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Spring 2017 OK-First Courses Now Open for Enrollment Spring 2017 OK-First courses are now open for enrollment! We are offering 9 courses including a Certification course (4 days… Read More »
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Fall 2016 OK-First Courses Now Open for Enrollment The Oklahoma Mesonet has recently opened enrollment for 9 courses as part of our upcoming Fall 2016 OK-First class season! … Read More »
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November Tornadoes, Ice Wreak Havoc Across Oklahoma Records were threatened, tornadoes were spotted, and ice crippled half of the state while the other half flooded, all thanks… Read More »
Fri, Nov 13, 2015
Spring 2016 OK-First Courses Now Open for Enrollment If you are a public safety official in the Mesonet's OK-First program or a new public safety official interested in… Read More »
Tue, Jan 03, 2012
Extreme weather grabbed headlines across the globe during 2011 and nowhere more so than right here in Oklahoma. The state experienced nearly every weather calamity possible, setting all-time records for heat, cold, drought, tornadoes, hail and snow. Damages due to weather-related disasters in Oklahoma rose into the billions of dollars. Agricultural damage alone from the drought and related heat has been estimated as high as $2 billion. As if weather-related disasters were not enough, trouble was also brewing below the earth’s surface. A series of relatively strong earthquakes shook the state during November, including a 5.6 intensity quake near Sparks on Nov. 5 – the strongest ever recorded in Oklahoma.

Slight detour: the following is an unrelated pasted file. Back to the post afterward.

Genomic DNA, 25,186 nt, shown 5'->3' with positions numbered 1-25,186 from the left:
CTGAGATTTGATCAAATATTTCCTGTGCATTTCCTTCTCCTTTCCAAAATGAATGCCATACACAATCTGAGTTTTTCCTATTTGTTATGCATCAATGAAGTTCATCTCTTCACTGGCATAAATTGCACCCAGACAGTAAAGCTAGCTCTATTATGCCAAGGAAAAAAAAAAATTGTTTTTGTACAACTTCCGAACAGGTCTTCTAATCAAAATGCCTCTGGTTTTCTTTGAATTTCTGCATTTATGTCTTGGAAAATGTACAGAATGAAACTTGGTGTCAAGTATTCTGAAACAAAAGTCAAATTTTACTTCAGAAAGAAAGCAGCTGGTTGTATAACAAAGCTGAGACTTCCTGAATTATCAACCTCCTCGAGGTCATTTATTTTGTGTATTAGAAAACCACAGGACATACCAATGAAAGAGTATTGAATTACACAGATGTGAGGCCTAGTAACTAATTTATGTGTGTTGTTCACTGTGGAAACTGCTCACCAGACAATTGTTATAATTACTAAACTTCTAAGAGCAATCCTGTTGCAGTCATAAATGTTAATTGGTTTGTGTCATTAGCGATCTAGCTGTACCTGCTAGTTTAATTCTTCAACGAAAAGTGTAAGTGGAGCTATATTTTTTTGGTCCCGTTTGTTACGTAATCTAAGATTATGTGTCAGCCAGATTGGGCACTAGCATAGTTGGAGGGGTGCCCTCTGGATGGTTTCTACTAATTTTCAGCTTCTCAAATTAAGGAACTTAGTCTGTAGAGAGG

The year began and ended with tranquil weather, but it is that in-between period that will be indelibly etched in memory as one of most non-tranquil in state history. Here are the highlights – or lowlights – of Oklahoma’s tumultuous year in weather.
Snowstorms – A little more than a year after the powerful Christmas Eve blizzard of 2009, two more significant winter storms weather struck the state in late January and early February 2011. The first dumped up to 21 inches of snow in northeast Oklahoma with widespread reports of 6-12 inches over much of the state. Winds of up to 60 mph contributed to massive drifts of over 5 feet. During a second storm several days later, the state record for 24-hour snowfall was broken when 27 inches of snow fell in Spavinaw over Feb. 8-9. Another powerful High Plains blizzard blasted the western Oklahoma Panhandle in December. Up to 15 inches of snow fell in Cimarron County and high winds caused drifting that close roads across the area and stranded motorists for days.
Record cold – On the morning of Feb. 10, light winds, clear skies and a fresh snowpack allowed temperatures to plummet into never-before-seen territory in Oklahoma. The Oklahoma Mesonet site at Nowata reached a low of 31 degrees below zero, shattering the state’s previous low temperature record of 27 degrees below zero. Much of northern Oklahoma saw temperatures of 20 degrees below zero or lower. As another example of 2011’s extreme weather, high temperatures seven days later were in the 70s and 80s across the state. Nowata’s high temperature on Feb. 17 was 79 degrees, a remarkable 110-degree temperature swing within a week’s time.